State v. Tillman

Annotate this Case

152 S.E.2d 159 (1967)

269 N.C. 276

STATE of North Carolina v. James Hiram TILLMAN.

No. 835.

Supreme Court of North Carolina.

January 20, 1967.

*161 T. W. Bruton, Atty. Gen., Harrison Lewis, Deputy Atty. Gen., Charles M. Hensey, Trial Atty., Raleigh, for the State.

Fred Darlington, III, Burlington, for defendant.

SHARP, Justice:

This appeal presents only the question whether the State's evidence is sufficient to withstand the motions for nonsuit. The State's evidence is circumstantial, but the test of its sufficiency is the same whether the evidence be circumstantial, direct, or both. State v. Bogan, 266 N.C. 99, 145 S.E.2d 374. "[I]f there be any evidence *162 tending to prove the fact in issue, or which reasonably conduces to its conclusion as a fairly logical and legitimate deduction, and not merely such as raises a suspicion or conjecture in regard to it, the case should be submitted to the jury." State v. Johnson, 199 N.C. 429, 431, 154 S.E. 730, 731. Accord, State v. Roux, 266 N.C. 555, 146 S.E.2d 654; State v. Stephens, 244 N.C. 380, 93 S.E.2d 431.

Defendant contends that the State's evidence discloses no more than an opportunity for the defendant to have taken the money and that it further reveals that others had an equal opportunity to have taken it. With this contention we cannot agree. Viewing the evidence in the light most favorable to the Stateas we are required to do in evaluating a motion for nonsuit, 1 Strong, N.C. Index, Criminal Law ยง 99it is clear that defendant and Overman spent a large part of the week before Friday September 3, in apparent idleness at the Cum-Park Plaza Shopping Center. They did no work there, but sat in an automobile or loitered in the vicinity of Byrd's and the Remnant Shop. The reasonable inference is that they were reconnoitering one or both of those places of business, probably Byrd's since Overman was seen at least twice inside that store. Their actions aroused the suspicions of Joe Cole, a former sheriff of the county, who knew them both, and he mentioned their activities to Young, the administrative assistant to one of the owners of the shopping center. Undoubtedly, Cole thought that the two men were "casing the joint." On Friday at noon, Young went with a policeman into Byrd'sfor what purpose the record does not specifically statebut their presence coincided with Overman's and defendant Tillman's, whom they encountered in that part of the store which was clearly posted for "Employees Only." At a time when the manager was out to lunch, defendant Tillman was inside the office from which the money was taken. At the same time, Overman was seen 2-3 feet from the stairs going toward the double doors.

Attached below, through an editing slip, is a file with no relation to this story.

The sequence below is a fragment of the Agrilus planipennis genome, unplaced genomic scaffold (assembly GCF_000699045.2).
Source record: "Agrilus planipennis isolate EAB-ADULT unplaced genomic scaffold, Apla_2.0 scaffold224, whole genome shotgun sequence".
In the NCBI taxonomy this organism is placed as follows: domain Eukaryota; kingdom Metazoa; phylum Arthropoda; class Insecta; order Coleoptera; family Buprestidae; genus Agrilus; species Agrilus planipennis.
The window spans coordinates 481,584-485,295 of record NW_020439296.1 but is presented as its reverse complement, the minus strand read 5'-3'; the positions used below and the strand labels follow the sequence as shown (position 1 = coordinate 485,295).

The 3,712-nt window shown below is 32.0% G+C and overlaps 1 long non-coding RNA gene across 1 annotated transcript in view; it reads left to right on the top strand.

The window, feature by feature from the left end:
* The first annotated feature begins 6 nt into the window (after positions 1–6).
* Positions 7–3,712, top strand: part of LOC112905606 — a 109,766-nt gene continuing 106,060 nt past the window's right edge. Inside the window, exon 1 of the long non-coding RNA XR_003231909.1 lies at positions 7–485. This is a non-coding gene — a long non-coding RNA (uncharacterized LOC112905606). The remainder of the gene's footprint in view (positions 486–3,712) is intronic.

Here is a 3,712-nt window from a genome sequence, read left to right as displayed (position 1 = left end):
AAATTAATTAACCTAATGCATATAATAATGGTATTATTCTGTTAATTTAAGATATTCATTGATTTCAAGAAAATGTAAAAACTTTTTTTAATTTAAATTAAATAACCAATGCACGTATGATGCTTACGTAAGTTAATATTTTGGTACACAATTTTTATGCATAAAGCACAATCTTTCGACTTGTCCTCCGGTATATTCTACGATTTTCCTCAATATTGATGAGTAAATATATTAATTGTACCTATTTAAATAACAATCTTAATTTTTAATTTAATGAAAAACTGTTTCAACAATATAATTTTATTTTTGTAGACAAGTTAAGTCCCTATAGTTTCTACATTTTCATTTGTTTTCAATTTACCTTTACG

Defendant had no legitimate business in the office. Those who did, had access to a key. Someone who had no key had evidently used a knife to jimmy the lock to obtain entrance. If that person were one other than defendant, the record does not suggest it. When defendant opened the door at Taylor's knock, he opened it only 6-8 inches wide and closed it as soon as he had answered Taylor's question.

After a week of loitering in the shopping center, defendant's unauthorized presence in the office where the money was on the day the money disappeared permits the logical inference that he is the thief who broke into and entered the office. To quote Lord Byron: "A `strange coincidence,' to use a phrase. * * *"

No error.